While today’s business model has worked extremely well for more than 30 years, the continual decline in page volumes and the likelihood that such declines will accelerate make it incumbent upon OEMs and, to a lesser extent, dealers to consider alternatives.
Personally, I am a proponent of extracting page volume from the business model equation. If COVID taught us anything, it’s that factors well beyond our expectations can appear in the market and virtually destroy a major component of the business model. Yes, many OEMs and dealers have placed minimum page volume levels in their agreements to guard against downside risk, but is this really feasible as the industry continues to commoditize? Is there anything preventing OEMs or dealers from moving in this direction? Not as far as I can see. Today’s industry players have all the data needed to effectively integrate pages into their core pricing while maintaining adequate protections for those customers who print “too much.” In fact, taking this approach would ultimately simplify customer transactions and administrative burden.
So how should the model change? Changing business models is never easy and moving from a model that has been the lifeblood of the industry since its inception is that much more difficult. That being said, we already have a window into a potential business model that offers both OEMs and dealers with the same revenue/profit opportunities as today’s model but lessens the risks associated with variability in print volume. What model am I referencing? It’s a model that is now the standard for software delivery and one that could easily be used for selling print – the subscription model.
A subscription-based business model, whether offered on an annual basis or tied to a longer time frame, can include the three major components of today’s business model: initial sale, maintenance and consumable supply. The beauty of this model is that it can be offered at a fixed monthly price, which is easy for customers to understand and simple to transact. Because the model provides for fixed recurring revenue, OEMs and dealers can more easily predict revenues, cash flows and earnings. Although the model can be structured based on fixed monthly payments, it doesn’t preclude customers from financing, thereby maintaining today’s financing operations. The model also has the potential to lock customers into genuine parts and supplies, another important source of revenue and profit, particularly for OEMs.
Are there risks? As with any new model, risks exist. Some of these risks include customers who print well beyond the expected volume range for a given device as well as customers who may elect to cancel their subscription. Mitigating these risks is quite easy through charging for excessive prints beyond a given range and requiring customers to maintain their subscription for at least as long as it takes to depreciate the equipment involved in a given transaction.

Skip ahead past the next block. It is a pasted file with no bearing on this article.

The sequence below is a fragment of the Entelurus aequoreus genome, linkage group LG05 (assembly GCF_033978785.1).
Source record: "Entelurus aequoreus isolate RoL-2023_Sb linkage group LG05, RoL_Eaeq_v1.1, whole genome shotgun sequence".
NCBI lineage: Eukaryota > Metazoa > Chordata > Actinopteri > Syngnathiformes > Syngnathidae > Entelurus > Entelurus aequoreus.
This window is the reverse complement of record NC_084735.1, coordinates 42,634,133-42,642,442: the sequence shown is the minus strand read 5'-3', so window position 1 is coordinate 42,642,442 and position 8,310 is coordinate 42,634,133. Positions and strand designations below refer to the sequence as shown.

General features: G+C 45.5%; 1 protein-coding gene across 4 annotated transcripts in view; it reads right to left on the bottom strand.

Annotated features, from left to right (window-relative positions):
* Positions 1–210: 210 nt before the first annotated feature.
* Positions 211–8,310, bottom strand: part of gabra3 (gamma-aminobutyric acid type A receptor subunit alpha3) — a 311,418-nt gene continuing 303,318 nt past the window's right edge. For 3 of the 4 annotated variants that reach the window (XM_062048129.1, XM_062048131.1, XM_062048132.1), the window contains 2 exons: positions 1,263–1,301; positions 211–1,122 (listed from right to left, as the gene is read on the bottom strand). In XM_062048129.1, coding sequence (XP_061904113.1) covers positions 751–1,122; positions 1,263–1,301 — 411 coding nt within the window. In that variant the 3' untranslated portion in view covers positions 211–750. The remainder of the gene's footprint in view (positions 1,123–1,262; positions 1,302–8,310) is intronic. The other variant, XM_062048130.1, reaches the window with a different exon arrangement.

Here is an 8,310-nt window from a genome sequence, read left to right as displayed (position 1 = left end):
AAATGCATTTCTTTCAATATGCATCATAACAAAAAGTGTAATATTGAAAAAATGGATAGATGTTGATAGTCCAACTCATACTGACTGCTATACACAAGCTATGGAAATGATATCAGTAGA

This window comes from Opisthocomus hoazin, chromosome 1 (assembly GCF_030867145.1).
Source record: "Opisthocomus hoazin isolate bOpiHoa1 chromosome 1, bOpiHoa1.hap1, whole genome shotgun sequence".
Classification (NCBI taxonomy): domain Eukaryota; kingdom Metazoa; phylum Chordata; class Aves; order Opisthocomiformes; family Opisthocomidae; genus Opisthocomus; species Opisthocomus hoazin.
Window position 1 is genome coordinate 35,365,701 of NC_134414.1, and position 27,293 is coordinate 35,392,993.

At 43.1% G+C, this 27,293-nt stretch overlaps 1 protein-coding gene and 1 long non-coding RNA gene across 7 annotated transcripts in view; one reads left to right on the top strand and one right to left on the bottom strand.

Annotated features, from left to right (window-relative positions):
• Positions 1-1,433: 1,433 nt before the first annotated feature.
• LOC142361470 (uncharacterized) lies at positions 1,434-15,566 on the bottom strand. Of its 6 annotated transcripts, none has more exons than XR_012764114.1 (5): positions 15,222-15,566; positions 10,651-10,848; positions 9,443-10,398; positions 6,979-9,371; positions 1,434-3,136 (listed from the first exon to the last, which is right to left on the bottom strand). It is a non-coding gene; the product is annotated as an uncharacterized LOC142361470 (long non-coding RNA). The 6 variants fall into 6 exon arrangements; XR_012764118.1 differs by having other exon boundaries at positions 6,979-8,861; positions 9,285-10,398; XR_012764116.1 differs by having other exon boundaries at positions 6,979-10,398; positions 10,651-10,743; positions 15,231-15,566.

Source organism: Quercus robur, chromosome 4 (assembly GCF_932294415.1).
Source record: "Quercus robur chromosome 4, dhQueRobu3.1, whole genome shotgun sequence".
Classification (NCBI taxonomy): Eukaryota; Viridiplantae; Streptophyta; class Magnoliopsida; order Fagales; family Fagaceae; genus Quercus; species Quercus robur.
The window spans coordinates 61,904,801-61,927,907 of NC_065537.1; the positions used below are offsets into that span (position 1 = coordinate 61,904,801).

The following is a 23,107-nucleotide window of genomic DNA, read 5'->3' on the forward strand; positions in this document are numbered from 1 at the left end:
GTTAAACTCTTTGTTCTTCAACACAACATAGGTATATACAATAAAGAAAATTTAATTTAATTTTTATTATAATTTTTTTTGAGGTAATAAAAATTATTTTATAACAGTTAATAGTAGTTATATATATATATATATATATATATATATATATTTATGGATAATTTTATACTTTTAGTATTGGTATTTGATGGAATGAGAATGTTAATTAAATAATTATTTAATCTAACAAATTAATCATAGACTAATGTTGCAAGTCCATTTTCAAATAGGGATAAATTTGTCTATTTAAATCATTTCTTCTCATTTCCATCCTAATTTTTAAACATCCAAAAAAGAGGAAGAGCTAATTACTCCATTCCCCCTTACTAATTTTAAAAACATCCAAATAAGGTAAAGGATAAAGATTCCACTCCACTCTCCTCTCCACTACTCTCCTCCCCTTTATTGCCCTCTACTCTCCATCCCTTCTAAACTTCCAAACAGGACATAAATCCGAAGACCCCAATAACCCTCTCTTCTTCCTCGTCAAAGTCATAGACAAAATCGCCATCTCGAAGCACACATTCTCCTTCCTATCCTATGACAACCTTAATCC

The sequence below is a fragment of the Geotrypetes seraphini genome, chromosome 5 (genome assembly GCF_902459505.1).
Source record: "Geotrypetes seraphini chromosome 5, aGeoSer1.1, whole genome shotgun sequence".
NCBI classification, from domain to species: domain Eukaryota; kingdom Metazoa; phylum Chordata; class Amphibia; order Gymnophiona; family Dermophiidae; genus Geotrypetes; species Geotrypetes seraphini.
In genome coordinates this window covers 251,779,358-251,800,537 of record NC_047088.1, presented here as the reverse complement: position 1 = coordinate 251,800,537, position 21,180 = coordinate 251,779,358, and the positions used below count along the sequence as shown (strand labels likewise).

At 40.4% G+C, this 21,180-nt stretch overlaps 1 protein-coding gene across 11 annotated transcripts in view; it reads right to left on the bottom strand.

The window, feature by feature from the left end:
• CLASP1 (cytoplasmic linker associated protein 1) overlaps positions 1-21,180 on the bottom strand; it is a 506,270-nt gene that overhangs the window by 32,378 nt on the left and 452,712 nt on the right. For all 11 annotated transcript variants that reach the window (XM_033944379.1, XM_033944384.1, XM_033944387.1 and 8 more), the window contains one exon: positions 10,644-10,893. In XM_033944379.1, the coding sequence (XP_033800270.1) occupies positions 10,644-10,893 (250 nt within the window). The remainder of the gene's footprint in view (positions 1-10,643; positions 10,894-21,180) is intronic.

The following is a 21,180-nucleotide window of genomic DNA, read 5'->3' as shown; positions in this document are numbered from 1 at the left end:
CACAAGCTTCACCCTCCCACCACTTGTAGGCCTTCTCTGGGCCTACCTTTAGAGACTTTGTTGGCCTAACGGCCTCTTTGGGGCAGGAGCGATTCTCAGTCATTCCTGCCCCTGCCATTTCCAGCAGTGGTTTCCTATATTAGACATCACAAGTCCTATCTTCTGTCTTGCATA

As the industry evolves, there is little doubt that the industry’s business model needs serious introspection. With more people working outside of traditional offices, continued digital transformation lessening dependence on paper, and long-term improvement in digital collaboration systems, forecasting the future of print and, in particular, printed pages is becoming more and more challenging. While it is evident that pages will continue to decline, the questions are how much and how fast?
As the industry continues to change it also raises questions concerning the most efficient path to reach the customer. Is the office technology industry suitable for e-commerce? There is no question that many low-end print technologies are being sold in this manner, even many targeting the general office. However, the internet as a channel is still very underutilized. With margins for OEMs on lower-end models continually being squeezed and A4 devices becoming more popular, is there any reason to believe that e-commerce wouldn’t become a significant selling vehicle for industry players? If so, can the current business model support e-commerce business at scale? The complication inherent in the current business model doesn’t make it an ideal candidate. A more simplified model that provides for simplified customer pricing and transactions may very well be the key to e-commerce taking off.
Dennis Amorosano is the president and founder of Dendog Strategy Insights LLC, a management consulting firm focused on strategic planning, new business development and go to market execution. Providing services in the areas of strategic business planning/execution, new business development, content creation/marketing automation and technology sourcing support, Dendog Strategy Insights brings 30 years of technology marketing, sales, product planning, software engineering, and professional service experience to help clients implement strategies that yield success.